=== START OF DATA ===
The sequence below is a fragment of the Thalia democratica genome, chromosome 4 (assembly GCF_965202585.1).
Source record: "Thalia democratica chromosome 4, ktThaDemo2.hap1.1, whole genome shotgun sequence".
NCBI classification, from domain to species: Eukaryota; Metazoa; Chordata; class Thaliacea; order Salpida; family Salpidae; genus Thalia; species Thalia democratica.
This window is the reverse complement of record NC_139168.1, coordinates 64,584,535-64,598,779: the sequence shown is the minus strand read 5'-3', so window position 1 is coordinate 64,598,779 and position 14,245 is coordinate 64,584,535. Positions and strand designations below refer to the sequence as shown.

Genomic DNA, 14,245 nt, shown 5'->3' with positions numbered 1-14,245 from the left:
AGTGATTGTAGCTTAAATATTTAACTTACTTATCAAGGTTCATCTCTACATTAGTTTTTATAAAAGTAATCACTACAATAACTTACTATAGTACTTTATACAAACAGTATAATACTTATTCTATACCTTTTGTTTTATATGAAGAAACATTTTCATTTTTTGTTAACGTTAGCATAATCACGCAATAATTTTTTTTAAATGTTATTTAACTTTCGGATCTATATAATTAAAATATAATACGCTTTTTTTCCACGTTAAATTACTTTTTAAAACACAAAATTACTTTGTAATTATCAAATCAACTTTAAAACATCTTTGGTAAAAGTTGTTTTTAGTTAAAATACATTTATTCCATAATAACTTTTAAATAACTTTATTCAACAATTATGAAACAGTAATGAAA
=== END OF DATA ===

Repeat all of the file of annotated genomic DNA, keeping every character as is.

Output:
The sequence below is a fragment of the Thalia democratica genome, chromosome 4 (assembly GCF_965202585.1).
Source record: "Thalia democratica chromosome 4, ktThaDemo2.hap1.1, whole genome shotgun sequence".
NCBI classification, from domain to species: Eukaryota; Metazoa; Chordata; class Thaliacea; order Salpida; family Salpidae; genus Thalia; species Thalia democratica.
This window is the reverse complement of record NC_139168.1, coordinates 64,584,535-64,598,779: the sequence shown is the minus strand read 5'-3', so window position 1 is coordinate 64,598,779 and position 14,245 is coordinate 64,584,535. Positions and strand designations below refer to the sequence as shown.

Genomic DNA, 14,245 nt, shown 5'->3' with positions numbered 1-14,245 from the left:
AGTGATTGTAGCTTAAATATTTAACTTACTTATCAAGGTTCATCTCTACATTAGTTTTTATAAAAGTAATCACTACAATAACTTACTATAGTACTTTATACAAACAGTATAATACTTATTCTATACCTTTTGTTTTATATGAAGAAACATTTTCATTTTTTGTTAACGTTAGCATAATCACGCAATAATTTTTTTTAAATGTTATTTAACTTTCGGATCTATATAATTAAAATATAATACGCTTTTTTTCCACGTTAAATTACTTTTTAAAACACAAAATTACTTTGTAATTATCAAATCAACTTTAAAACATCTTTGGTAAAAGTTGTTTTTAGTTAAAATACATTTATTCCATAATAACTTTTAAATAACTTTATTCAACAATTATGAAACAGTAATGAAA